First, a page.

Funding for an expanded staff at the Executive Office of Diversity and Inclusion is included in fiscal 2022. A new Head of Diversity, Equity and Inclusion will support the work of the department, which includes Director of Diversity, Stephanie Williams.

The $ 2 million for equity efforts includes $ 1 million to the Department of Health and Social Services for mental health support services that will be deployed alongside police to respond to 911 calls involving crises. mental health or trauma.

The budget also uses $ 750,000 to raise all salaries for permanent employees to $ 15 an hour, ahead of the state‘s transition to a minimum wage of $ 15 an hour in 2023.

About $ 250,000 will be allocated for fairness audits in the health and social services, the Worcester Police Department and the city’s human resources department. An additional $ 50,000 is earmarked for training associated with the results of these audits.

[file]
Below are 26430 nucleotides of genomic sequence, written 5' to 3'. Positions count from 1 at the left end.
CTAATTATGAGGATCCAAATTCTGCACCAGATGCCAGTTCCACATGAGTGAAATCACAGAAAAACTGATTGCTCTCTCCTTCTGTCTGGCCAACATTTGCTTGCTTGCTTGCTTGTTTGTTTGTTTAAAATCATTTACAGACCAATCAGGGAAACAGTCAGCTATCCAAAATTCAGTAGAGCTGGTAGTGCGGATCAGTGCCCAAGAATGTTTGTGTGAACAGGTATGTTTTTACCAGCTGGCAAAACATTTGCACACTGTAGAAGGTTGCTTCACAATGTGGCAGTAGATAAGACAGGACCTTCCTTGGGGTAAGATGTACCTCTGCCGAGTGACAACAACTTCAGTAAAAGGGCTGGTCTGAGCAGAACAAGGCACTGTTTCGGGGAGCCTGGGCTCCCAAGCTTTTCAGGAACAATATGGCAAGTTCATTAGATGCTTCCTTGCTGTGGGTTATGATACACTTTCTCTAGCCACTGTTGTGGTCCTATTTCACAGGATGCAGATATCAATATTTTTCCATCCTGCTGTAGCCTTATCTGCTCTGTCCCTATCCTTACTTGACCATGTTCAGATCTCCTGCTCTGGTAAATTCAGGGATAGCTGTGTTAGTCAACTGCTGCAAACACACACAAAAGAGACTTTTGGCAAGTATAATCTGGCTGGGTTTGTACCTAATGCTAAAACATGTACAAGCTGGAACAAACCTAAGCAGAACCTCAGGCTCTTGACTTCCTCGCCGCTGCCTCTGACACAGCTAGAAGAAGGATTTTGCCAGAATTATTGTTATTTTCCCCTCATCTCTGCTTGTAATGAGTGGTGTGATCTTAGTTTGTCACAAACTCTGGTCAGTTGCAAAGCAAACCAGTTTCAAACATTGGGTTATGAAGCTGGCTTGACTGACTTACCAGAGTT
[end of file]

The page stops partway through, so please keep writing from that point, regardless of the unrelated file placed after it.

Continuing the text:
In addition, contributions from other individual departments will fund the creation of a contract compliance post in the area of ​​economic development and a new investigation unit within the city’s human resources to investigate and deal with complaints. against employees.

Parks, cleanup efforts see a boost

New positions and initiatives for the Department of Public Works and Parks are included in a proposed increase of $ 832,000. Augustus recommends an increase of six positions to serve as part of the city’s quality of life and clean teams, and will provide coverage in every district of the council.

To offset the increased costs, Augustus is proposing a fee increase of 25 cents per trash bag to take effect Jan. 1. McGourthy noted that the charges for trash bags have not been increased in 14 years and would provide up to $ 350,000 in new resources. for fiscal year 2022.